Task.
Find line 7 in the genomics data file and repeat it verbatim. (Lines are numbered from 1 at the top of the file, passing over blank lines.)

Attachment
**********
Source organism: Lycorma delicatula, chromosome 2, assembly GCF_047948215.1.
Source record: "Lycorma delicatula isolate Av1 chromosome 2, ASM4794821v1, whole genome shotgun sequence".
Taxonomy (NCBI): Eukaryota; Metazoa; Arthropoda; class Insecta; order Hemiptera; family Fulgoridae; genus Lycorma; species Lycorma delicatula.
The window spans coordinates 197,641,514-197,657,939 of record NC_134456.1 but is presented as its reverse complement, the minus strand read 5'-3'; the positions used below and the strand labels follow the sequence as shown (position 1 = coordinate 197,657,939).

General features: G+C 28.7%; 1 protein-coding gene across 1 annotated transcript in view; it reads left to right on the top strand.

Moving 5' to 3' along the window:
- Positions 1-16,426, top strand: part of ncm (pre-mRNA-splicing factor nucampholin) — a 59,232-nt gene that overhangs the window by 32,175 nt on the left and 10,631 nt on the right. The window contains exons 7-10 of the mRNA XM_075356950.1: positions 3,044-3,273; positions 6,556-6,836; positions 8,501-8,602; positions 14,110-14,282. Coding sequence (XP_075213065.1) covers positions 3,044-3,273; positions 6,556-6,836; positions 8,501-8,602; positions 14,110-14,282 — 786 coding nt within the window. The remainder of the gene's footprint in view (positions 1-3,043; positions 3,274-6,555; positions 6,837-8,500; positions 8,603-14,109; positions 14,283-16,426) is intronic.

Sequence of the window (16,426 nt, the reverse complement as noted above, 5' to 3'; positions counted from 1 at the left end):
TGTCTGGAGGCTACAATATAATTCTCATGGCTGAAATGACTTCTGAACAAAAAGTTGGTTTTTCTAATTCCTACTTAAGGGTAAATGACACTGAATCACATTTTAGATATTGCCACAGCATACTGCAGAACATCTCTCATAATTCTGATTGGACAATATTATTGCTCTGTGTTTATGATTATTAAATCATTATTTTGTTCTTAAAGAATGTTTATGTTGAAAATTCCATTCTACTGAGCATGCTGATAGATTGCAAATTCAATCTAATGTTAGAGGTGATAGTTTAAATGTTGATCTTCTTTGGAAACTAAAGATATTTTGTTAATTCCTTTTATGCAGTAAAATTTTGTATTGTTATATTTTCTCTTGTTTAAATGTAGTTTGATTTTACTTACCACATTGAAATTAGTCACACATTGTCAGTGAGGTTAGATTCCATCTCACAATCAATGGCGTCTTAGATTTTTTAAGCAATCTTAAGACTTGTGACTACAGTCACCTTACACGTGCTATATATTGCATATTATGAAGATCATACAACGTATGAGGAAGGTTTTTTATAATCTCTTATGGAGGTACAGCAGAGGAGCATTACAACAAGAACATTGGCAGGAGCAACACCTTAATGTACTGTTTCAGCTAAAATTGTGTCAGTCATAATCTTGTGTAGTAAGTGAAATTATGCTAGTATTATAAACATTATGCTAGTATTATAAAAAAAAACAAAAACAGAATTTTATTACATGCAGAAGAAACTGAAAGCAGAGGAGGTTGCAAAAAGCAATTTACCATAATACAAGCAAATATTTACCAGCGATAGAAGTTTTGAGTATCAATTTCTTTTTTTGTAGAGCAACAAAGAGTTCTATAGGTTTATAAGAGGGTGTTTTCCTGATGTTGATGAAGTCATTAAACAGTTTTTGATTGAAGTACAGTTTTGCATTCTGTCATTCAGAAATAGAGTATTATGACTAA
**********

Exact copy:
- Positions 1-16,426, top strand: part of ncm (pre-mRNA-splicing factor nucampholin) — a 59,232-nt gene that overhangs the window by 32,175 nt on the left and 10,631 nt on the right. The window contains exons 7-10 of the mRNA XM_075356950.1: positions 3,044-3,273; positions 6,556-6,836; positions 8,501-8,602; positions 14,110-14,282. Coding sequence (XP_075213065.1) covers positions 3,044-3,273; positions 6,556-6,836; positions 8,501-8,602; positions 14,110-14,282 — 786 coding nt within the window. The remainder of the gene's footprint in view (positions 1-3,043; positions 3,274-6,555; positions 6,837-8,500; positions 8,603-14,109; positions 14,283-16,426) is intronic.